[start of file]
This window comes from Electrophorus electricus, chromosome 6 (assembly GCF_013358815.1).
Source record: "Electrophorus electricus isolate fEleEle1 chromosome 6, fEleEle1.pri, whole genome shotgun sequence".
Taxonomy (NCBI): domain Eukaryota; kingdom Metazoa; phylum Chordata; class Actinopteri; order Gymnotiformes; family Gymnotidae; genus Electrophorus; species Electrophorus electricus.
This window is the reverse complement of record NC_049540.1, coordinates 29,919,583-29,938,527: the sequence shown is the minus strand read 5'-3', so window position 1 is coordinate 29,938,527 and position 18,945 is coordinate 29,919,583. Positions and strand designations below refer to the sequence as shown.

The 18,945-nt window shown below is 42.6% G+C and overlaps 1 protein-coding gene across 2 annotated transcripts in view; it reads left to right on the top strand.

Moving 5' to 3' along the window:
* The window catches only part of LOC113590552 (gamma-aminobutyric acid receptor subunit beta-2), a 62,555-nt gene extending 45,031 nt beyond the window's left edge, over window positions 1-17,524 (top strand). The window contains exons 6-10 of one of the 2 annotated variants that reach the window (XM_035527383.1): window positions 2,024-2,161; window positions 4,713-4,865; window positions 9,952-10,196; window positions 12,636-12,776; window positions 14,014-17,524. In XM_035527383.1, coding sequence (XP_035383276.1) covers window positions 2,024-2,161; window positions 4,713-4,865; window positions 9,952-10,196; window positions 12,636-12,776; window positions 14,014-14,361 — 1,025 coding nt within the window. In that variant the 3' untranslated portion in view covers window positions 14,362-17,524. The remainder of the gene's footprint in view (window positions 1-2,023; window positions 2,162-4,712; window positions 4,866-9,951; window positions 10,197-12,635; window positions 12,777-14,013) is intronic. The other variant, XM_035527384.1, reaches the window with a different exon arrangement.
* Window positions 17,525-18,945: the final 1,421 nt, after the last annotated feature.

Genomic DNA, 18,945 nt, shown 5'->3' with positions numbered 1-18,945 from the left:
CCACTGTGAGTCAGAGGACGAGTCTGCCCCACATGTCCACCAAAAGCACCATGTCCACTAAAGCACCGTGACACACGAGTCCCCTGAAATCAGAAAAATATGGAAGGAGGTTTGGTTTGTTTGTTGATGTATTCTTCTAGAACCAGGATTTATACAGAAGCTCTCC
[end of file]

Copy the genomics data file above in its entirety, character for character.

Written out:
This window comes from Electrophorus electricus, chromosome 6 (assembly GCF_013358815.1).
Source record: "Electrophorus electricus isolate fEleEle1 chromosome 6, fEleEle1.pri, whole genome shotgun sequence".
Taxonomy (NCBI): domain Eukaryota; kingdom Metazoa; phylum Chordata; class Actinopteri; order Gymnotiformes; family Gymnotidae; genus Electrophorus; species Electrophorus electricus.
This window is the reverse complement of record NC_049540.1, coordinates 29,919,583-29,938,527: the sequence shown is the minus strand read 5'-3', so window position 1 is coordinate 29,938,527 and position 18,945 is coordinate 29,919,583. Positions and strand designations below refer to the sequence as shown.

The 18,945-nt window shown below is 42.6% G+C and overlaps 1 protein-coding gene across 2 annotated transcripts in view; it reads left to right on the top strand.

Moving 5' to 3' along the window:
* The window catches only part of LOC113590552 (gamma-aminobutyric acid receptor subunit beta-2), a 62,555-nt gene extending 45,031 nt beyond the window's left edge, over window positions 1-17,524 (top strand). The window contains exons 6-10 of one of the 2 annotated variants that reach the window (XM_035527383.1): window positions 2,024-2,161; window positions 4,713-4,865; window positions 9,952-10,196; window positions 12,636-12,776; window positions 14,014-17,524. In XM_035527383.1, coding sequence (XP_035383276.1) covers window positions 2,024-2,161; window positions 4,713-4,865; window positions 9,952-10,196; window positions 12,636-12,776; window positions 14,014-14,361 — 1,025 coding nt within the window. In that variant the 3' untranslated portion in view covers window positions 14,362-17,524. The remainder of the gene's footprint in view (window positions 1-2,023; window positions 2,162-4,712; window positions 4,866-9,951; window positions 10,197-12,635; window positions 12,777-14,013) is intronic. The other variant, XM_035527384.1, reaches the window with a different exon arrangement.
* Window positions 17,525-18,945: the final 1,421 nt, after the last annotated feature.

Genomic DNA, 18,945 nt, shown 5'->3' with positions numbered 1-18,945 from the left:
CCACTGTGAGTCAGAGGACGAGTCTGCCCCACATGTCCACCAAAAGCACCATGTCCACTAAAGCACCGTGACACACGAGTCCCCTGAAATCAGAAAAATATGGAAGGAGGTTTGGTTTGTTTGTTGATGTATTCTTCTAGAACCAGGATTTATACAGAAGCTCTCC